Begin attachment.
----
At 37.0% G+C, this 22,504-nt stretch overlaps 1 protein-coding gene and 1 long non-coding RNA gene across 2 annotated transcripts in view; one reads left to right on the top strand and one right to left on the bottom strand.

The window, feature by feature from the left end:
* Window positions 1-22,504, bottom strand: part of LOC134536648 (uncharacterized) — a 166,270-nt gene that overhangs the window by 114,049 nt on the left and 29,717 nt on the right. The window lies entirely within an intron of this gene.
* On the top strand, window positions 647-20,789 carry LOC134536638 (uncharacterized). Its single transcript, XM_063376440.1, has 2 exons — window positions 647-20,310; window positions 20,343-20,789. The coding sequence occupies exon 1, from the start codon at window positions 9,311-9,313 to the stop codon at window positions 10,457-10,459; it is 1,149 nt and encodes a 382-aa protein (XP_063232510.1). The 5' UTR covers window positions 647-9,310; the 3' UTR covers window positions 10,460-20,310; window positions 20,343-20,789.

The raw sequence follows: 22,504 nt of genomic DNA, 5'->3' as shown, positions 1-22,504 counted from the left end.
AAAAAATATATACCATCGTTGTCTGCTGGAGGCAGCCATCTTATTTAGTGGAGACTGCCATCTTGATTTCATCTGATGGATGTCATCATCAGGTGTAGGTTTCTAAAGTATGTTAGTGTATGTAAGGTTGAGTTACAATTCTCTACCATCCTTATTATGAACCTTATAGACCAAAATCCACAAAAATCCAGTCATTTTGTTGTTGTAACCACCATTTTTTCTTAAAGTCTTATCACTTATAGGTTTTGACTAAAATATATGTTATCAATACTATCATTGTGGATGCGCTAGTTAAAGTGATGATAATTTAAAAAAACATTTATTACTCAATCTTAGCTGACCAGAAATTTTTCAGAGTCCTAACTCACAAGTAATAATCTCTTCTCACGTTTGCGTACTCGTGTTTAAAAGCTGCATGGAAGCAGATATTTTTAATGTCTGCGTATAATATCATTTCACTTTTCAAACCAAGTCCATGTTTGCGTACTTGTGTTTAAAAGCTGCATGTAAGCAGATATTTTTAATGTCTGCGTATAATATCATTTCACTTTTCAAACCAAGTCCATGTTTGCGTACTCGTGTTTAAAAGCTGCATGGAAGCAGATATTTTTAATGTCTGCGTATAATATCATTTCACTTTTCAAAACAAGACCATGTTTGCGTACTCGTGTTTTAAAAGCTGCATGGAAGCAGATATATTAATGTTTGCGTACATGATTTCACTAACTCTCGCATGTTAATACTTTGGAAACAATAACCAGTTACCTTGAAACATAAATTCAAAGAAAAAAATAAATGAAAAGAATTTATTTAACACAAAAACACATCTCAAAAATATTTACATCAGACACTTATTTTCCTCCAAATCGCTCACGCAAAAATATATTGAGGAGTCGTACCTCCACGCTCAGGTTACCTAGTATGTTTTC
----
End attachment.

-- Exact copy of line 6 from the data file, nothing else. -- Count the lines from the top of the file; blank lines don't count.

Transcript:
AAAAAATATATACCATCGTTGTCTGCTGGAGGCAGCCATCTTATTTAGTGGAGACTGCCATCTTGATTTCATCTGATGGATGTCATCATCAGGTGTAGGTTTCTAAAGTATGTTAGTGTATGTAAGGTTGAGTTACAATTCTCTACCATCCTTATTATGAACCTTATAGACCAAAATCCACAAAAATCCAGTCATTTTGTTGTTGTAACCACCATTTTTTCTTAAAGTCTTATCACTTATAGGTTTTGACTAAAATATATGTTATCAATACTATCATTGTGGATGCGCTAGTTAAAGTGATGATAATTTAAAAAAACATTTATTACTCAATCTTAGCTGACCAGAAATTTTTCAGAGTCCTAACTCACAAGTAATAATCTCTTCTCACGTTTGCGTACTCGTGTTTAAAAGCTGCATGGAAGCAGATATTTTTAATGTCTGCGTATAATATCATTTCACTTTTCAAACCAAGTCCATGTTTGCGTACTTGTGTTTAAAAGCTGCATGTAAGCAGATATTTTTAATGTCTGCGTATAATATCATTTCACTTTTCAAACCAAGTCCATGTTTGCGTACTCGTGTTTAAAAGCTGCATGGAAGCAGATATTTTTAATGTCTGCGTATAATATCATTTCACTTTTCAAAACAAGACCATGTTTGCGTACTCGTGTTTTAAAAGCTGCATGGAAGCAGATATATTAATGTTTGCGTACATGATTTCACTAACTCTCGCATGTTAATACTTTGGAAACAATAACCAGTTACCTTGAAACATAAATTCAAAGAAAAAAATAAATGAAAAGAATTTATTTAACACAAAAACACATCTCAAAAATATTTACATCAGACACTTATTTTCCTCCAAATCGCTCACGCAAAAATATATTGAGGAGTCGTACCTCCACGCTCAGGTTACCTAGTATGTTTTC